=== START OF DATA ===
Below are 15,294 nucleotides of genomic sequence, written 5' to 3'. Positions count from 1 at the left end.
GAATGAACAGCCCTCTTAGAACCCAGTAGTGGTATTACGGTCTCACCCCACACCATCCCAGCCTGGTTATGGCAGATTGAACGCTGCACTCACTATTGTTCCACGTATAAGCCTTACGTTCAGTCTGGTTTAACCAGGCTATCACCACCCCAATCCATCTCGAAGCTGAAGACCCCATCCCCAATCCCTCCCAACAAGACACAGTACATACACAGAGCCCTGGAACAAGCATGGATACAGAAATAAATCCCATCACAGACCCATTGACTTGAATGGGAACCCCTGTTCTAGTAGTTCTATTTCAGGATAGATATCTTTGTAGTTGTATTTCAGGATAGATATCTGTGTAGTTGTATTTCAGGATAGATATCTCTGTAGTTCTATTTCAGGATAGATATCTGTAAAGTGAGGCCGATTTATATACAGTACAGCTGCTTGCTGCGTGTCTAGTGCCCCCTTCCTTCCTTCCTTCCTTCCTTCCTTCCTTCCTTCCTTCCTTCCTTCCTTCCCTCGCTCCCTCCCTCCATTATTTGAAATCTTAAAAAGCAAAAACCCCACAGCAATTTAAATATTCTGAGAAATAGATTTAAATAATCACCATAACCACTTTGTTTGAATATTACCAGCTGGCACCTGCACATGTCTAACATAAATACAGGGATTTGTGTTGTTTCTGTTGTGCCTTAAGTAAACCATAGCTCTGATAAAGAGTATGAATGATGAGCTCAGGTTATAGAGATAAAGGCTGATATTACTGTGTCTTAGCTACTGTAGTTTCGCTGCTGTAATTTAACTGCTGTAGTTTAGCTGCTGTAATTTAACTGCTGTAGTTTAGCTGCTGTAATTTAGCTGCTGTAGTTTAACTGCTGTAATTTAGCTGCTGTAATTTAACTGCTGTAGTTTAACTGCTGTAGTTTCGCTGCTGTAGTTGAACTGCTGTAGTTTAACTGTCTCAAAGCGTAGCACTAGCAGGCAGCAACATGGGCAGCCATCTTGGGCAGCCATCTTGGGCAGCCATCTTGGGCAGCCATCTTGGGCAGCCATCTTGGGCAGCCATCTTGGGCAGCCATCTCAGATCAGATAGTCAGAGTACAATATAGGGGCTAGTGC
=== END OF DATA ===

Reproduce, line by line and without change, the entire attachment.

Below are 15,294 nucleotides of genomic sequence, written 5' to 3'. Positions count from 1 at the left end.
GAATGAACAGCCCTCTTAGAACCCAGTAGTGGTATTACGGTCTCACCCCACACCATCCCAGCCTGGTTATGGCAGATTGAACGCTGCACTCACTATTGTTCCACGTATAAGCCTTACGTTCAGTCTGGTTTAACCAGGCTATCACCACCCCAATCCATCTCGAAGCTGAAGACCCCATCCCCAATCCCTCCCAACAAGACACAGTACATACACAGAGCCCTGGAACAAGCATGGATACAGAAATAAATCCCATCACAGACCCATTGACTTGAATGGGAACCCCTGTTCTAGTAGTTCTATTTCAGGATAGATATCTTTGTAGTTGTATTTCAGGATAGATATCTGTGTAGTTGTATTTCAGGATAGATATCTCTGTAGTTCTATTTCAGGATAGATATCTGTAAAGTGAGGCCGATTTATATACAGTACAGCTGCTTGCTGCGTGTCTAGTGCCCCCTTCCTTCCTTCCTTCCTTCCTTCCTTCCTTCCTTCCTTCCTTCCTTCCTTCCCTCGCTCCCTCCCTCCATTATTTGAAATCTTAAAAAGCAAAAACCCCACAGCAATTTAAATATTCTGAGAAATAGATTTAAATAATCACCATAACCACTTTGTTTGAATATTACCAGCTGGCACCTGCACATGTCTAACATAAATACAGGGATTTGTGTTGTTTCTGTTGTGCCTTAAGTAAACCATAGCTCTGATAAAGAGTATGAATGATGAGCTCAGGTTATAGAGATAAAGGCTGATATTACTGTGTCTTAGCTACTGTAGTTTCGCTGCTGTAATTTAACTGCTGTAGTTTAGCTGCTGTAATTTAACTGCTGTAGTTTAGCTGCTGTAATTTAGCTGCTGTAGTTTAACTGCTGTAATTTAGCTGCTGTAATTTAACTGCTGTAGTTTAACTGCTGTAGTTTCGCTGCTGTAGTTGAACTGCTGTAGTTTAACTGTCTCAAAGCGTAGCACTAGCAGGCAGCAACATGGGCAGCCATCTTGGGCAGCCATCTTGGGCAGCCATCTTGGGCAGCCATCTTGGGCAGCCATCTTGGGCAGCCATCTTGGGCAGCCATCTCAGATCAGATAGTCAGAGTACAATATAGGGGCTAGTGC